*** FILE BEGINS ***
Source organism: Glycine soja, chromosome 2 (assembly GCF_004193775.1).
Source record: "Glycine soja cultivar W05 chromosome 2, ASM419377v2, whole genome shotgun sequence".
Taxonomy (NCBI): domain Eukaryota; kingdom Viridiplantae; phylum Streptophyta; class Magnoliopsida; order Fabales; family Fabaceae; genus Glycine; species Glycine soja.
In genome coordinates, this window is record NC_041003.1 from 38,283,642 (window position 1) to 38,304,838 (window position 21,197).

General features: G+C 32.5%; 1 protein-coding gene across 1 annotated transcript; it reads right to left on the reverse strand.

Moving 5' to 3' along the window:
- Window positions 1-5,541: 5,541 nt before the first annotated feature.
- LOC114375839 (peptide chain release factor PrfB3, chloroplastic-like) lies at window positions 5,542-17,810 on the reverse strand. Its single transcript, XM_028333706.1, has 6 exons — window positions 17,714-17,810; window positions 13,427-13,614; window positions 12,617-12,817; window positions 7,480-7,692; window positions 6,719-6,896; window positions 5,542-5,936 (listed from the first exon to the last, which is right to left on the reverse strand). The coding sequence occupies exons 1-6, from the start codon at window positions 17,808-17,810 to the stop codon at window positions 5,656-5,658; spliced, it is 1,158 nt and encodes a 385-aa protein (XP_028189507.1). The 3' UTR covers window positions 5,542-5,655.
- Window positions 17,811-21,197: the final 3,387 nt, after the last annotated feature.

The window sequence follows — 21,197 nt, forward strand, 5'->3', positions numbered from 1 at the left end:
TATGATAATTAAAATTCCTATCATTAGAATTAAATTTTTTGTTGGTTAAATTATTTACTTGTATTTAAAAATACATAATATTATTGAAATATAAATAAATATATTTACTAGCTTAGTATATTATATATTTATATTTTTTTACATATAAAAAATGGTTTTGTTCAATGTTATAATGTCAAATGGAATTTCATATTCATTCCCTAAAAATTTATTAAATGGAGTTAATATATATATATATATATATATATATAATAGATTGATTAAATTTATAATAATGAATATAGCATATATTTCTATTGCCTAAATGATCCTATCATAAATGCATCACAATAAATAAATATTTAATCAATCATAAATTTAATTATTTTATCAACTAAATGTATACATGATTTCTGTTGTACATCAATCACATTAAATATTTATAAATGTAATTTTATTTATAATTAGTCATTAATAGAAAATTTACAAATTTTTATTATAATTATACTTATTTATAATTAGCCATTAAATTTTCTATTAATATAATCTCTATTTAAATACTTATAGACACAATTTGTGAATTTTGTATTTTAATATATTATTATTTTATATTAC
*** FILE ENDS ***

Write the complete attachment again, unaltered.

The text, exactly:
Source organism: Glycine soja, chromosome 2 (assembly GCF_004193775.1).
Source record: "Glycine soja cultivar W05 chromosome 2, ASM419377v2, whole genome shotgun sequence".
Taxonomy (NCBI): domain Eukaryota; kingdom Viridiplantae; phylum Streptophyta; class Magnoliopsida; order Fabales; family Fabaceae; genus Glycine; species Glycine soja.
In genome coordinates, this window is record NC_041003.1 from 38,283,642 (window position 1) to 38,304,838 (window position 21,197).

General features: G+C 32.5%; 1 protein-coding gene across 1 annotated transcript; it reads right to left on the reverse strand.

Moving 5' to 3' along the window:
- Window positions 1-5,541: 5,541 nt before the first annotated feature.
- LOC114375839 (peptide chain release factor PrfB3, chloroplastic-like) lies at window positions 5,542-17,810 on the reverse strand. Its single transcript, XM_028333706.1, has 6 exons — window positions 17,714-17,810; window positions 13,427-13,614; window positions 12,617-12,817; window positions 7,480-7,692; window positions 6,719-6,896; window positions 5,542-5,936 (listed from the first exon to the last, which is right to left on the reverse strand). The coding sequence occupies exons 1-6, from the start codon at window positions 17,808-17,810 to the stop codon at window positions 5,656-5,658; spliced, it is 1,158 nt and encodes a 385-aa protein (XP_028189507.1). The 3' UTR covers window positions 5,542-5,655.
- Window positions 17,811-21,197: the final 3,387 nt, after the last annotated feature.

The window sequence follows — 21,197 nt, forward strand, 5'->3', positions numbered from 1 at the left end:
TATGATAATTAAAATTCCTATCATTAGAATTAAATTTTTTGTTGGTTAAATTATTTACTTGTATTTAAAAATACATAATATTATTGAAATATAAATAAATATATTTACTAGCTTAGTATATTATATATTTATATTTTTTTACATATAAAAAATGGTTTTGTTCAATGTTATAATGTCAAATGGAATTTCATATTCATTCCCTAAAAATTTATTAAATGGAGTTAATATATATATATATATATATATATATAATAGATTGATTAAATTTATAATAATGAATATAGCATATATTTCTATTGCCTAAATGATCCTATCATAAATGCATCACAATAAATAAATATTTAATCAATCATAAATTTAATTATTTTATCAACTAAATGTATACATGATTTCTGTTGTACATCAATCACATTAAATATTTATAAATGTAATTTTATTTATAATTAGTCATTAATAGAAAATTTACAAATTTTTATTATAATTATACTTATTTATAATTAGCCATTAAATTTTCTATTAATATAATCTCTATTTAAATACTTATAGACACAATTTGTGAATTTTGTATTTTAATATATTATTATTTTATATTAC